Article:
So biocides kill microbes in vitro… didn’t we know that?

So as a general rule I don’t like to pick on published papers… mostly I prefer to pick on news stories, particularly of the germaphobic variety.  That being said, occasionally I see a paper that just makes me think “why is that published?”.

One of my interests is the topic of antimicrobials and antibiotic resistance in the built environment, so when I saw the title “Effects of the biocides on the culturable house dust-borne bacterial compositions and diversities” it was enough to get me to read the paper.  I’m glad that I’m at an institution with a subscription to this journal because I would have been pretty peeved if I paid money for this closed-access paper (note the lack of figures in this post… yet another sadness with closed-access papers)

Basically the authors took house dust (well, dormitory dust) and exposed it to three different biocides; copper sulfate, triclosan, and benzalkonium chloride.  They also cultured isolates from the dust and grew them in the presence of these biocides.

And their findings?

-Biocides kill bacteria in culture, more so at higher concentrations.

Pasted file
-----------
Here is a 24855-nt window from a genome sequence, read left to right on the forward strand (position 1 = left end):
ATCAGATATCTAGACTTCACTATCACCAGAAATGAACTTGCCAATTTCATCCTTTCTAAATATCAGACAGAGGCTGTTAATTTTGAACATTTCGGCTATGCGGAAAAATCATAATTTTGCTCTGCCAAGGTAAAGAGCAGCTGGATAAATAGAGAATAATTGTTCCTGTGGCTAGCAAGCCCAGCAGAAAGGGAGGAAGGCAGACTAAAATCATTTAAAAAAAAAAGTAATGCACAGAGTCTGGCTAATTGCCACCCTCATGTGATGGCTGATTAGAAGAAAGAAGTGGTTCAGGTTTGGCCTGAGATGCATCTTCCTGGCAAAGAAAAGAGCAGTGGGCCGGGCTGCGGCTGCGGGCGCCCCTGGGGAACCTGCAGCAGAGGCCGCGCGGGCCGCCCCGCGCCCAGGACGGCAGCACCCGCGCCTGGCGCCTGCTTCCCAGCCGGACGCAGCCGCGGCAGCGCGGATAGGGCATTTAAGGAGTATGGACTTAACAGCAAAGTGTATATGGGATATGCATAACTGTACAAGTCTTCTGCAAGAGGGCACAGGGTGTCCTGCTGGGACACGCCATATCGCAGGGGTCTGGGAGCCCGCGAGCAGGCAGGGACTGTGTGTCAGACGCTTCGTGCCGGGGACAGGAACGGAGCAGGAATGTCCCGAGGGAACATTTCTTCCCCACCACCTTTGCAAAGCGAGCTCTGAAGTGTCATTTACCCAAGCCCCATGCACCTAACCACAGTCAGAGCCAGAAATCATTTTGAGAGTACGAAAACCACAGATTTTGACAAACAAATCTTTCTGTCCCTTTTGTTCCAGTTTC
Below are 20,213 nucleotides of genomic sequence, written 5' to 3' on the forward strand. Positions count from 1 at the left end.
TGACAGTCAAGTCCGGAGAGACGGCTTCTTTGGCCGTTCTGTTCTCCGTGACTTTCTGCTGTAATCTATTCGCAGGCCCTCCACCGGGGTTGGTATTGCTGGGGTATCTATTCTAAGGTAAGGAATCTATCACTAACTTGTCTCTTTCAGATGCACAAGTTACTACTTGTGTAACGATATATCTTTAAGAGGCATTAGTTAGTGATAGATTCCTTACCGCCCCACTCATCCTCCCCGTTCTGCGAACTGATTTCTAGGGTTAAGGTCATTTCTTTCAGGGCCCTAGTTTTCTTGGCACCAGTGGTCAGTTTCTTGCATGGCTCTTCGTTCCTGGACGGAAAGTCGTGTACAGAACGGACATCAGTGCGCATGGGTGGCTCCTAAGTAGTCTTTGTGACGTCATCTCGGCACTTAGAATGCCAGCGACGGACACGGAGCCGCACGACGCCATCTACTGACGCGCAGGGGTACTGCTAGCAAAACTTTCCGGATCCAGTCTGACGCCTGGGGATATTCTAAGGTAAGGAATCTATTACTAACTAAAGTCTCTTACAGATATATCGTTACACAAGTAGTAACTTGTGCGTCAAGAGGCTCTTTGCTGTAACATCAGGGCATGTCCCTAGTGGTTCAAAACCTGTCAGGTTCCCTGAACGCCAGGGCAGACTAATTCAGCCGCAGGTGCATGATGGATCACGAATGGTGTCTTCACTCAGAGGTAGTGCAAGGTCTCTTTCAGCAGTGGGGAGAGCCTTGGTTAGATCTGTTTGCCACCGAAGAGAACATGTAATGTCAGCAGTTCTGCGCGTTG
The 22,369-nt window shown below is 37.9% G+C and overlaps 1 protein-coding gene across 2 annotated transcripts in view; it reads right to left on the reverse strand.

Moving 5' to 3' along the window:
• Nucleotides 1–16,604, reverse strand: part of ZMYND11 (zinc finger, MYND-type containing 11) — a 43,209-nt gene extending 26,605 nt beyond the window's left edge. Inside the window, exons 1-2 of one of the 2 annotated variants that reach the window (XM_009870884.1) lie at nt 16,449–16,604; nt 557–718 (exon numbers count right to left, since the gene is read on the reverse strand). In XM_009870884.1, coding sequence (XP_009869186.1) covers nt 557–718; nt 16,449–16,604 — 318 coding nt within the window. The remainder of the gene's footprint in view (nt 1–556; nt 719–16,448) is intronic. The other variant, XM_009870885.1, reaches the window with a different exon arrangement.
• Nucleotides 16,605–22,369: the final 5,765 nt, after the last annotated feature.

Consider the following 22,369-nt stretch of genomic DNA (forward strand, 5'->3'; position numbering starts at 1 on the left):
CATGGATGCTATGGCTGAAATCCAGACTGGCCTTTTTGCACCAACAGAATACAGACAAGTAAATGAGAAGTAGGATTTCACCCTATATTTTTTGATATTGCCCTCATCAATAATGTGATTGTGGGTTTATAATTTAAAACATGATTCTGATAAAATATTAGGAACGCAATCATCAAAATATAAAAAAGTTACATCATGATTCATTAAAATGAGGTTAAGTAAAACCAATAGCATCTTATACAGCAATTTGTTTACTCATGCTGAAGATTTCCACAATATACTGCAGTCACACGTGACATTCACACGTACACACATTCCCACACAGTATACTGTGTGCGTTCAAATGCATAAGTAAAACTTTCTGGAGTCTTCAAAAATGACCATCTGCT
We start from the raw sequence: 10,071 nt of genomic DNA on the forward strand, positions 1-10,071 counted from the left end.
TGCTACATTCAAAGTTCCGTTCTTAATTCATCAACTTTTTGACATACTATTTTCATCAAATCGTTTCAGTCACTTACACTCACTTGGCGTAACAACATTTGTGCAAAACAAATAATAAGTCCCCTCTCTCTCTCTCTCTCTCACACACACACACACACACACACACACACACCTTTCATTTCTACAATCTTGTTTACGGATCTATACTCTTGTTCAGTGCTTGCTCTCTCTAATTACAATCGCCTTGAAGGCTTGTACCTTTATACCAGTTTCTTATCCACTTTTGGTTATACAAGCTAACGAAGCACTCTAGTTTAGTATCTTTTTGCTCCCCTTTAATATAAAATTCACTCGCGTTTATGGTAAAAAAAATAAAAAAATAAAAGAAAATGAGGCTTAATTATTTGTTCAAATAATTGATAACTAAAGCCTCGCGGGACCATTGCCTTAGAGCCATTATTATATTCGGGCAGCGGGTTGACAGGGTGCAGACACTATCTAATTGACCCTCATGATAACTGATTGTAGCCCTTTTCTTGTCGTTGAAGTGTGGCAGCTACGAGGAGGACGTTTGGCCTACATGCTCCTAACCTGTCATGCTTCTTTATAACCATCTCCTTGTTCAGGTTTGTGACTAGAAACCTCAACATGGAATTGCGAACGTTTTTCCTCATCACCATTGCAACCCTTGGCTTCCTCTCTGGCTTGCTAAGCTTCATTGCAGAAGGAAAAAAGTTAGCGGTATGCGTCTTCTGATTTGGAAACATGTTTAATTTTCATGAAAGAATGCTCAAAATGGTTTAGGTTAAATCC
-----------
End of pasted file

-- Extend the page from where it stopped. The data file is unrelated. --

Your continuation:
-Biocides kill some bacteria more than others

-Further study is warranted

Erm… didn’t we know all that?  This seems like a case where a bunch of PCoA plots, stacked bar charts, and stats are attempting to cover for the lack of an interesting experiment.

One thought on “So biocides kill microbes in vitro… didn’t we know that?

  1. Papers such as this are common in the biocide world. I’ve lost track of the number of papers I’ve reviewed about the effect of this or that essential oil on Staph. This is, I believe, a reflection of three things: One, the explosion of journals, all looking for content; Two, the lack of research money spent on understanding and developing biocides, which is not a good thing but is the reality, and Three: It also reflects the easy availability of materials with which to do some simple science in developing nations and lower tier institutions, which i think is a good thing. They are good opportunities to involve students in doing science.

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David Coil

David Coil is a Project Scientist in the lab of Jonathan Eisen at UC Davis. David works at the intersection between research, education, and outreach in the areas of the microbiology of the built environment, microbial ecology, and bacterial genomics. Twitter